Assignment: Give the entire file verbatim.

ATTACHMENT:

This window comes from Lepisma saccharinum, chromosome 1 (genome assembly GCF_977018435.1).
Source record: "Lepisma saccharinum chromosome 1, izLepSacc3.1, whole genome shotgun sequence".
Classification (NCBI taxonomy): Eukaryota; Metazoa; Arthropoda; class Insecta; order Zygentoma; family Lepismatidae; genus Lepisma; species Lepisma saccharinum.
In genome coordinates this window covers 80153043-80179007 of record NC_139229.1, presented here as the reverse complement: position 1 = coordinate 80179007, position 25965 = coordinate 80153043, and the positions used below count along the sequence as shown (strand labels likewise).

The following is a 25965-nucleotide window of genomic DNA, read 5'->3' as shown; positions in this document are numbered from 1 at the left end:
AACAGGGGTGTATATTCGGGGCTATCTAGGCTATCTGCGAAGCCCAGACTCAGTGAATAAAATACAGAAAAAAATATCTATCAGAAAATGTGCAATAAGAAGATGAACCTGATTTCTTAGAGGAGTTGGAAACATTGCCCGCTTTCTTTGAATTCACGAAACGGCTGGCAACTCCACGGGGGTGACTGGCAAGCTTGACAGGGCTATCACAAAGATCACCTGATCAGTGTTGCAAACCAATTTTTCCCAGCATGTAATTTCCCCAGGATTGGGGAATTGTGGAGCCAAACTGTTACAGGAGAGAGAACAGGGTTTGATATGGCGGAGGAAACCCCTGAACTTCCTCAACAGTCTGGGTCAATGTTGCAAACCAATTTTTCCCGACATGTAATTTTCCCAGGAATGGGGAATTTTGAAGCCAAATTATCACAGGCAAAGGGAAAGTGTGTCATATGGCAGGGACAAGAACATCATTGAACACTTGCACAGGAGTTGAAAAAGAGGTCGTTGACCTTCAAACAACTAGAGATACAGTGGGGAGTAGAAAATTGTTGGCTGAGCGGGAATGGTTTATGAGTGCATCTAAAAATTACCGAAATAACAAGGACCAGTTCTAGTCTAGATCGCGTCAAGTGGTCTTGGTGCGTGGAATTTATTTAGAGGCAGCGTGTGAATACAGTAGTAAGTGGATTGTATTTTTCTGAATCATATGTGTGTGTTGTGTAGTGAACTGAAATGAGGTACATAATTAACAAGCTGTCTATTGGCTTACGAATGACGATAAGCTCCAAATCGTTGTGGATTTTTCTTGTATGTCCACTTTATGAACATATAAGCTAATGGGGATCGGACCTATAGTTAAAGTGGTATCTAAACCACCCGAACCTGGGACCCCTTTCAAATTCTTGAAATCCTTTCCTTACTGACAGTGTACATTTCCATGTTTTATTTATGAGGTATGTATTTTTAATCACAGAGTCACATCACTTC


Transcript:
This window comes from Lepisma saccharinum, chromosome 1 (genome assembly GCF_977018435.1).
Source record: "Lepisma saccharinum chromosome 1, izLepSacc3.1, whole genome shotgun sequence".
Classification (NCBI taxonomy): Eukaryota; Metazoa; Arthropoda; class Insecta; order Zygentoma; family Lepismatidae; genus Lepisma; species Lepisma saccharinum.
In genome coordinates this window covers 80153043-80179007 of record NC_139229.1, presented here as the reverse complement: position 1 = coordinate 80179007, position 25965 = coordinate 80153043, and the positions used below count along the sequence as shown (strand labels likewise).

The following is a 25965-nucleotide window of genomic DNA, read 5'->3' as shown; positions in this document are numbered from 1 at the left end:
AACAGGGGTGTATATTCGGGGCTATCTAGGCTATCTGCGAAGCCCAGACTCAGTGAATAAAATACAGAAAAAAATATCTATCAGAAAATGTGCAATAAGAAGATGAACCTGATTTCTTAGAGGAGTTGGAAACATTGCCCGCTTTCTTTGAATTCACGAAACGGCTGGCAACTCCACGGGGGTGACTGGCAAGCTTGACAGGGCTATCACAAAGATCACCTGATCAGTGTTGCAAACCAATTTTTCCCAGCATGTAATTTCCCCAGGATTGGGGAATTGTGGAGCCAAACTGTTACAGGAGAGAGAACAGGGTTTGATATGGCGGAGGAAACCCCTGAACTTCCTCAACAGTCTGGGTCAATGTTGCAAACCAATTTTTCCCGACATGTAATTTTCCCAGGAATGGGGAATTTTGAAGCCAAATTATCACAGGCAAAGGGAAAGTGTGTCATATGGCAGGGACAAGAACATCATTGAACACTTGCACAGGAGTTGAAAAAGAGGTCGTTGACCTTCAAACAACTAGAGATACAGTGGGGAGTAGAAAATTGTTGGCTGAGCGGGAATGGTTTATGAGTGCATCTAAAAATTACCGAAATAACAAGGACCAGTTCTAGTCTAGATCGCGTCAAGTGGTCTTGGTGCGTGGAATTTATTTAGAGGCAGCGTGTGAATACAGTAGTAAGTGGATTGTATTTTTCTGAATCATATGTGTGTGTTGTGTAGTGAACTGAAATGAGGTACATAATTAACAAGCTGTCTATTGGCTTACGAATGACGATAAGCTCCAAATCGTTGTGGATTTTTCTTGTATGTCCACTTTATGAACATATAAGCTAATGGGGATCGGACCTATAGTTAAAGTGGTATCTAAACCACCCGAACCTGGGACCCCTTTCAAATTCTTGAAATCCTTTCCTTACTGACAGTGTACATTTCCATGTTTTATTTATGAGGTATGTATTTTTAATCACAGAGTCACATCACTTC